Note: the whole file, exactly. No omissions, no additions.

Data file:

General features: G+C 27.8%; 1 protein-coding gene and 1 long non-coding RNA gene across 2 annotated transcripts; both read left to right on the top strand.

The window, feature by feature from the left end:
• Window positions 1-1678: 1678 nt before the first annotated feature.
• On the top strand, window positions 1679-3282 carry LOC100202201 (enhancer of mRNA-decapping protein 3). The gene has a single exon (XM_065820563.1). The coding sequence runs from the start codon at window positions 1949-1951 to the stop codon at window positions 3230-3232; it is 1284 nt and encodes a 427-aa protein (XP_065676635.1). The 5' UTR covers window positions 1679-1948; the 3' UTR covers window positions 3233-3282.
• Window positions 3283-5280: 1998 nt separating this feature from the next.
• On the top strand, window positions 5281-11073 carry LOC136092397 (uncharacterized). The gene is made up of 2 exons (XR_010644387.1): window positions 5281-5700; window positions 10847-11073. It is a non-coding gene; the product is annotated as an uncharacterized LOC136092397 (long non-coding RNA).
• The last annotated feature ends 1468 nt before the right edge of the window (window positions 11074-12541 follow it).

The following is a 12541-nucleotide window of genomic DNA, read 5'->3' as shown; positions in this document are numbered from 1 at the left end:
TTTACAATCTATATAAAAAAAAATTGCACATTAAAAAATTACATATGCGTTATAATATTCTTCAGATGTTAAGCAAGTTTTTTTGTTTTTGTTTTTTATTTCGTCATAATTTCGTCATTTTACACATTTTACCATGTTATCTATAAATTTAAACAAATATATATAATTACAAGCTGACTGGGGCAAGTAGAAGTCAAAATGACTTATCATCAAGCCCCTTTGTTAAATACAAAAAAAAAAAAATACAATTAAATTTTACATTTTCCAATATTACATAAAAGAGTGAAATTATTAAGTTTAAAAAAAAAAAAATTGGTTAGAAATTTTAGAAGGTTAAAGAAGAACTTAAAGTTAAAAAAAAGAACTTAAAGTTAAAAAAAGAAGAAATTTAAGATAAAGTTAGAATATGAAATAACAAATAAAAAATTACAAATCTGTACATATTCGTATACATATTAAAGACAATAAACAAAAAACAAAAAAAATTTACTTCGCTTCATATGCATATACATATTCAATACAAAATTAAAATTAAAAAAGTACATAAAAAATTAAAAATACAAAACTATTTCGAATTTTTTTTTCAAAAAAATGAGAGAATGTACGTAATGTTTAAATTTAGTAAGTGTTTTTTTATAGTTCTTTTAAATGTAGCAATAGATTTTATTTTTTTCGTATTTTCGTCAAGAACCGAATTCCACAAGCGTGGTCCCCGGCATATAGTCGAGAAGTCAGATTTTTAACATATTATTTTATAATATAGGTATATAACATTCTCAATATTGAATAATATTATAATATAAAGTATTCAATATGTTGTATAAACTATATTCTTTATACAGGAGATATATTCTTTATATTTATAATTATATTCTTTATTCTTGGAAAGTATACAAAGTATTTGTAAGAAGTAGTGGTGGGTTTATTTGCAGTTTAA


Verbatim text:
General features: G+C 27.8%; 1 protein-coding gene and 1 long non-coding RNA gene across 2 annotated transcripts; both read left to right on the top strand.

The window, feature by feature from the left end:
• Window positions 1-1678: 1678 nt before the first annotated feature.
• On the top strand, window positions 1679-3282 carry LOC100202201 (enhancer of mRNA-decapping protein 3). The gene has a single exon (XM_065820563.1). The coding sequence runs from the start codon at window positions 1949-1951 to the stop codon at window positions 3230-3232; it is 1284 nt and encodes a 427-aa protein (XP_065676635.1). The 5' UTR covers window positions 1679-1948; the 3' UTR covers window positions 3233-3282.
• Window positions 3283-5280: 1998 nt separating this feature from the next.
• On the top strand, window positions 5281-11073 carry LOC136092397 (uncharacterized). The gene is made up of 2 exons (XR_010644387.1): window positions 5281-5700; window positions 10847-11073. It is a non-coding gene; the product is annotated as an uncharacterized LOC136092397 (long non-coding RNA).
• The last annotated feature ends 1468 nt before the right edge of the window (window positions 11074-12541 follow it).

The following is a 12541-nucleotide window of genomic DNA, read 5'->3' as shown; positions in this document are numbered from 1 at the left end:
TTTACAATCTATATAAAAAAAAATTGCACATTAAAAAATTACATATGCGTTATAATATTCTTCAGATGTTAAGCAAGTTTTTTTGTTTTTGTTTTTTATTTCGTCATAATTTCGTCATTTTACACATTTTACCATGTTATCTATAAATTTAAACAAATATATATAATTACAAGCTGACTGGGGCAAGTAGAAGTCAAAATGACTTATCATCAAGCCCCTTTGTTAAATACAAAAAAAAAAAAATACAATTAAATTTTACATTTTCCAATATTACATAAAAGAGTGAAATTATTAAGTTTAAAAAAAAAAAAATTGGTTAGAAATTTTAGAAGGTTAAAGAAGAACTTAAAGTTAAAAAAAAGAACTTAAAGTTAAAAAAAGAAGAAATTTAAGATAAAGTTAGAATATGAAATAACAAATAAAAAATTACAAATCTGTACATATTCGTATACATATTAAAGACAATAAACAAAAAACAAAAAAAATTTACTTCGCTTCATATGCATATACATATTCAATACAAAATTAAAATTAAAAAAGTACATAAAAAATTAAAAATACAAAACTATTTCGAATTTTTTTTTCAAAAAAATGAGAGAATGTACGTAATGTTTAAATTTAGTAAGTGTTTTTTTATAGTTCTTTTAAATGTAGCAATAGATTTTATTTTTTTCGTATTTTCGTCAAGAACCGAATTCCACAAGCGTGGTCCCCGGCATATAGTCGAGAAGTCAGATTTTTAACATATTATTTTATAATATAGGTATATAACATTCTCAATATTGAATAATATTATAATATAAAGTATTCAATATGTTGTATAAACTATATTCTTTATACAGGAGATATATTCTTTATATTTATAATTATATTCTTTATTCTTGGAAAGTATACAAAGTATTTGTAAGAAGTAGTGGTGGGTTTATTTGCAGTTTAA